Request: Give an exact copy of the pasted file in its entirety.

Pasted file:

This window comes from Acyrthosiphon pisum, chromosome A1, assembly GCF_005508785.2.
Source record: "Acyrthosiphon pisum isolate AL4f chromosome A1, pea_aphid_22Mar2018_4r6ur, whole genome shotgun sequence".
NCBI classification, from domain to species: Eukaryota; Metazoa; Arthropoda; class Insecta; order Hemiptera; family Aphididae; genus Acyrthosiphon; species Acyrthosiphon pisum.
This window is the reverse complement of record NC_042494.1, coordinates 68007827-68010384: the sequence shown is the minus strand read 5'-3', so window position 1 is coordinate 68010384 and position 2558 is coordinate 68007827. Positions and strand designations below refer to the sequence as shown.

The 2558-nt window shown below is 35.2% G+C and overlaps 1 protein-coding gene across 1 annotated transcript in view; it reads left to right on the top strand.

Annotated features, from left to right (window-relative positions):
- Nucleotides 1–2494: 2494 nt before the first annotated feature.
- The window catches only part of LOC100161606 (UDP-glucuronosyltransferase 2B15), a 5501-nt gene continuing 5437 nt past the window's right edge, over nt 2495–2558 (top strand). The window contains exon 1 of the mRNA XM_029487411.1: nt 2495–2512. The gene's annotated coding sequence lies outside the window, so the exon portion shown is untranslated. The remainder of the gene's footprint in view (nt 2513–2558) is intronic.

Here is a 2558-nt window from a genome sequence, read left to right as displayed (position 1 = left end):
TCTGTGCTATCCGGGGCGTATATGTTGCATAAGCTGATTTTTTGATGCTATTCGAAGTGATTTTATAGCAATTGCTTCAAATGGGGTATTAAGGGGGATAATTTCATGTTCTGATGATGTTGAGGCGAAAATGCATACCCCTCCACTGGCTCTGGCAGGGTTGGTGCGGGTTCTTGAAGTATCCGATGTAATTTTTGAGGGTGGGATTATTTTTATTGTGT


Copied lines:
This window comes from Acyrthosiphon pisum, chromosome A1, assembly GCF_005508785.2.
Source record: "Acyrthosiphon pisum isolate AL4f chromosome A1, pea_aphid_22Mar2018_4r6ur, whole genome shotgun sequence".
NCBI classification, from domain to species: Eukaryota; Metazoa; Arthropoda; class Insecta; order Hemiptera; family Aphididae; genus Acyrthosiphon; species Acyrthosiphon pisum.
This window is the reverse complement of record NC_042494.1, coordinates 68007827-68010384: the sequence shown is the minus strand read 5'-3', so window position 1 is coordinate 68010384 and position 2558 is coordinate 68007827. Positions and strand designations below refer to the sequence as shown.

The 2558-nt window shown below is 35.2% G+C and overlaps 1 protein-coding gene across 1 annotated transcript in view; it reads left to right on the top strand.

Annotated features, from left to right (window-relative positions):
- Nucleotides 1–2494: 2494 nt before the first annotated feature.
- The window catches only part of LOC100161606 (UDP-glucuronosyltransferase 2B15), a 5501-nt gene continuing 5437 nt past the window's right edge, over nt 2495–2558 (top strand). The window contains exon 1 of the mRNA XM_029487411.1: nt 2495–2512. The gene's annotated coding sequence lies outside the window, so the exon portion shown is untranslated. The remainder of the gene's footprint in view (nt 2513–2558) is intronic.

Here is a 2558-nt window from a genome sequence, read left to right as displayed (position 1 = left end):
TCTGTGCTATCCGGGGCGTATATGTTGCATAAGCTGATTTTTTGATGCTATTCGAAGTGATTTTATAGCAATTGCTTCAAATGGGGTATTAAGGGGGATAATTTCATGTTCTGATGATGTTGAGGCGAAAATGCATACCCCTCCACTGGCTCTGGCAGGGTTGGTGCGGGTTCTTGAAGTATCCGATGTAATTTTTGAGGGTGGGATTATTTTTATTGTGT